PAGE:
Wednesday, the Tete a Tete

DANCINDA.

"NO, fair DANCINDA, no; you strive in vain
"To calm my care and mitigate my pain ;
"If all my sighs, my cares, can fail to move,
"Ah! sooth me not with fruitless vows of love."

Thus STREPHON spoke. DANCINDA thus reply'd :
`What must I do to gratify your pride?
`Too well you know (ungrateful as thou art)
`How much you triumph in this tender heart;
`What proof of love remains for me to grant?
Yet still you teize me with some new complaint.
Oh ! would to heav'n ! -- but the fond wish is vain --


Weary not of us, for we are very beautiful

Weary not of us, for we are very beautiful; it is out of very jealousy and proper pride that we entered the veil.
On the day when we cast of the body’s veil from the soul, you will see that we are the envy of despair of man and the Polestars.
Wash your face and become clean for beholding us, else remain afar, for we are beloveds of ourselves.
We are not that beauty who tomorrow will become a crone; till eternity we are young and heart-comforting and fair of stature.


W. Lloyd Garrison Standard

Vegetarian, non-resistant, free-thinker, in ethics a Christian;
Orator apt at the rhine-stone rhythm of Ingersoll.
Carnivorous, avenger, believer and pagan.
Continent, promiscuous, changeable, treacherous, vain,
Proud, with the pride that makes struggle a thing for laughter;
With heart cored out by the worm of theatric despair;
Wearing the coat of indifference to hide the shame of defeat;
I, child of the abolitionist idealism --
A sort of Brand in a birth of half-and-half.
What other thing could happen when I defended


War Song

In anguish we uplift
A new unhallowed song:
The race is to the swift;
The battle to the strong.

Of old it was ordained
That we, in packs like curs,
Some thirty million trained
And licensed murderers,

In crime should live and act,
If cunning folk say sooth
Who flay the naked fact
And carve the heart of truth.

The rulers cry aloud,
"We cannot cancel war,
The end and bloody shroud
Of wrongs the worst abhor,
And order's swaddling band:


Verse-Making Was Least of My Virtues

Verse-making was least of my virtues: I viewed with despair
Wealth that never yet was but might be--all that verse-making were
If the life would but lengthen to wish, let the mind be laid bare.
So I said, "To do little is bad, to do nothing is worse"--
And made verse.

Love-making,--how simple a matter! No depths to explore,
No heights in a life to ascend! No disheartening Before,
No affrighting Hereafter,--love now will be love ever more.
So I felt "To keep silence were folly:"--all language above,


Trafalgar Square

These verses have I pilfered like a bee
Out of a letter from my C. C. C.
In London, showing what befell him there,
With other things, of interest to me

One page described a night in open air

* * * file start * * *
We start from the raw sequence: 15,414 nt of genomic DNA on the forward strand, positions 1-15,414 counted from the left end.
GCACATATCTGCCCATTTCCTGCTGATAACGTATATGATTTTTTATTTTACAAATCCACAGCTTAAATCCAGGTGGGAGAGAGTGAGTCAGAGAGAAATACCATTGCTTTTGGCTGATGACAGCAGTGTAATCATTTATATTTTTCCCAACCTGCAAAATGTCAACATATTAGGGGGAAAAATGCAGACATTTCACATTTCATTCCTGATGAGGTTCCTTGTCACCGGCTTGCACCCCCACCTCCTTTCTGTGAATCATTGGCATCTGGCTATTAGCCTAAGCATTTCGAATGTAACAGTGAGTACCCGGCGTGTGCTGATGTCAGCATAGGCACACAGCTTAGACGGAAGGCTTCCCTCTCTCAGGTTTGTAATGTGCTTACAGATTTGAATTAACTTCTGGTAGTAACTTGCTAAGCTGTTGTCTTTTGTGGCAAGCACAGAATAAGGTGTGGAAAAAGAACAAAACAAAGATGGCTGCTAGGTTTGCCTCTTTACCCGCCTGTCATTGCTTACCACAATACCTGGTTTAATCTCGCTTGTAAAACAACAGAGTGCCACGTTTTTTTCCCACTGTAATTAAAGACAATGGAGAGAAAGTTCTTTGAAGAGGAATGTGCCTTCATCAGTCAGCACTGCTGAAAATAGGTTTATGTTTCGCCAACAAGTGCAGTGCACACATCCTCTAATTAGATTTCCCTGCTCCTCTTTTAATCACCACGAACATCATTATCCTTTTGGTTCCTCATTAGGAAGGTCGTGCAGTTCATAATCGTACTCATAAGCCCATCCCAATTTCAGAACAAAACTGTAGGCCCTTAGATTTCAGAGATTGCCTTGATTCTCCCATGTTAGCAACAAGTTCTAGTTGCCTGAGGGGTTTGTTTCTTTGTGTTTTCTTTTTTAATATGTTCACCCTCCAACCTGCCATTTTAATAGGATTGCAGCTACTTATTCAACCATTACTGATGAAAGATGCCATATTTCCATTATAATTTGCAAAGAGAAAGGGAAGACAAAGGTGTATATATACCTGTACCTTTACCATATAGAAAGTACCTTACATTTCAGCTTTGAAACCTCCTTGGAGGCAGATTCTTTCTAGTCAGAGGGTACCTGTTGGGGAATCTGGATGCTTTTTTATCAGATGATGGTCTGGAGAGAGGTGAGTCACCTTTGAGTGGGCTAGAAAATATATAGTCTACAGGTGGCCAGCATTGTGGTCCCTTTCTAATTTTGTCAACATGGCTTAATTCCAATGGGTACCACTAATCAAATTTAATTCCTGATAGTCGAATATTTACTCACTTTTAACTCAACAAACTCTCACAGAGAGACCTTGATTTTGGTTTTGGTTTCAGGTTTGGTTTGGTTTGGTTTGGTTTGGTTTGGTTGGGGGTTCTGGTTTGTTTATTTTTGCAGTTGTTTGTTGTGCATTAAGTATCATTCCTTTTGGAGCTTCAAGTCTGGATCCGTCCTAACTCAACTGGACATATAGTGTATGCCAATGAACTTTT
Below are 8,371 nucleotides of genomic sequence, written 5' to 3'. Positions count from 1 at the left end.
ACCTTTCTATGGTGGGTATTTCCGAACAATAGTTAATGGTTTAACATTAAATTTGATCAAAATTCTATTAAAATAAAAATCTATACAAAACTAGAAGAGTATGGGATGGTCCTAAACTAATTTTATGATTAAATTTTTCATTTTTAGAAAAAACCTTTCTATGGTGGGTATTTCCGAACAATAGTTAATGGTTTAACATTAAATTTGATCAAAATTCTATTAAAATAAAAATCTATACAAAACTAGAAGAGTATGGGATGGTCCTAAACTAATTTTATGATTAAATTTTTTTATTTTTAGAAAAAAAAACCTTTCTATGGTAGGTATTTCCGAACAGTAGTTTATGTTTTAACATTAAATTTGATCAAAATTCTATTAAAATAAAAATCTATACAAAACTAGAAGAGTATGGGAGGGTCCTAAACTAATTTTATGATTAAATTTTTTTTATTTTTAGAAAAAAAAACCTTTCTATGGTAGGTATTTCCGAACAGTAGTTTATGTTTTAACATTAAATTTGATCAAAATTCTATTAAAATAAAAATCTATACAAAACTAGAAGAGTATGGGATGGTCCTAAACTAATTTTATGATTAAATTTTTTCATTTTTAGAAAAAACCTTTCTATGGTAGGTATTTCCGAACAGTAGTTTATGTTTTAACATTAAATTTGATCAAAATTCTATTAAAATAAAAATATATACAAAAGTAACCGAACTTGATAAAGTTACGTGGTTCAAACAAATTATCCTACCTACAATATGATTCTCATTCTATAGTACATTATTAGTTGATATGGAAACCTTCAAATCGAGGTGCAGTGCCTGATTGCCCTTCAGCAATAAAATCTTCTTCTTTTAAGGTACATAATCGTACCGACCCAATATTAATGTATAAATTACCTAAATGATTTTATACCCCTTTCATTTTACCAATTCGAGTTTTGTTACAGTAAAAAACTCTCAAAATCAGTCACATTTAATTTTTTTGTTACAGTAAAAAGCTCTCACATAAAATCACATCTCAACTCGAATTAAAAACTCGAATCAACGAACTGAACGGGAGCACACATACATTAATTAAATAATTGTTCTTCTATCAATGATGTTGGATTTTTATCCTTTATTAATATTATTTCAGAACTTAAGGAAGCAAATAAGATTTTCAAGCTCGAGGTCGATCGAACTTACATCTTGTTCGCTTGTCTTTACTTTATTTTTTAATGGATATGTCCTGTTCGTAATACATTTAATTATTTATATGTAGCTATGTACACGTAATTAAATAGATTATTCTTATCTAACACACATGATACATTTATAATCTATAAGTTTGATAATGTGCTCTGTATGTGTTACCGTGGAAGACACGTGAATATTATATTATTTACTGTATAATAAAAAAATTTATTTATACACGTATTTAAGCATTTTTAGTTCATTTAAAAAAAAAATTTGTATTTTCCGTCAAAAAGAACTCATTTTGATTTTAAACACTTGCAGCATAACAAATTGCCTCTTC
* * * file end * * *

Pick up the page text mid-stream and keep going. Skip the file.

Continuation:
He spent last summer in Trafalgar Square,
With men and women who by want are driven
Thither for lodging, when the nights are fair.

No roof there is between their heads and heaven,
No warmth but what by ragged clothes is given,
No comfort but the company of those


Town Eclogues Wednesday

DANCINDA.
" NO, fair DANCINDA, no ; you strive in vain
" To calm my care and mitigate my pain ;
" If all my sighs, my cares, can fail to move,
" Ah ! sooth me not with fruitless vows of love."


Thus STREPHON spoke. DANCINDA thus reply'd :
`What must I do to gratify your pride ?
`Too well you know (ungrateful as thou art)
`How much you triumph in this tender heart ;
`What proof of love remains for me to grant ?
Yet still you teize me with some new complaint.


Town Eclogues Saturday The Small-Pox

FLAVIA.
THE wretched FLAVIA on her couch reclin'd,
Thus breath'd the anguish of a wounded mind ;
A glass revers'd in her right hand she bore,
For now she shun'd the face she sought before.

' How am I chang'd ! alas ! how am I grown
' A frightful spectre, to myself unknown !
' Where's my Complexion ? where the radiant Bloom,
' That promis'd happiness for Years to come ?
' Then with what pleasure I this face survey'd !
' To look once more, my visits oft delay'd !


To One Persuading A Lady To Marriage

Forbear, bold youth; all 's heaven here,
And what you do aver
To others courtship may appear,
'Tis sacrilege to her.
She is a public deity;
And were 't not very odd
She should dispose herself to be
A petty household god?

First make the sun in private shine
And bid the world adieu,
That so he may his beams confine
In compliment to you:
But if of that you do despair,
Think how you did amiss
To strive to fix her beams which are
More bright and large than his.


To M. S. G

Whene'er I view those lips of thine,
Their hue invites my fervent kiss;
Yet, I forego that bliss divine,
Alas! it were---unhallow'd bliss.

Whene'er I dream of that pure breast,
How could I dwell upon its snows!
Yet, is the daring wish represt,
For that,---would banish its repose.

A glance from thy soul-searching eye
Can raise with hope, depress with fear;
Yet, I conceal my love,---and why?
I would not force a painful tear.

I ne'er have told my love, yet thou


Pages

Subscribe to RSS - despair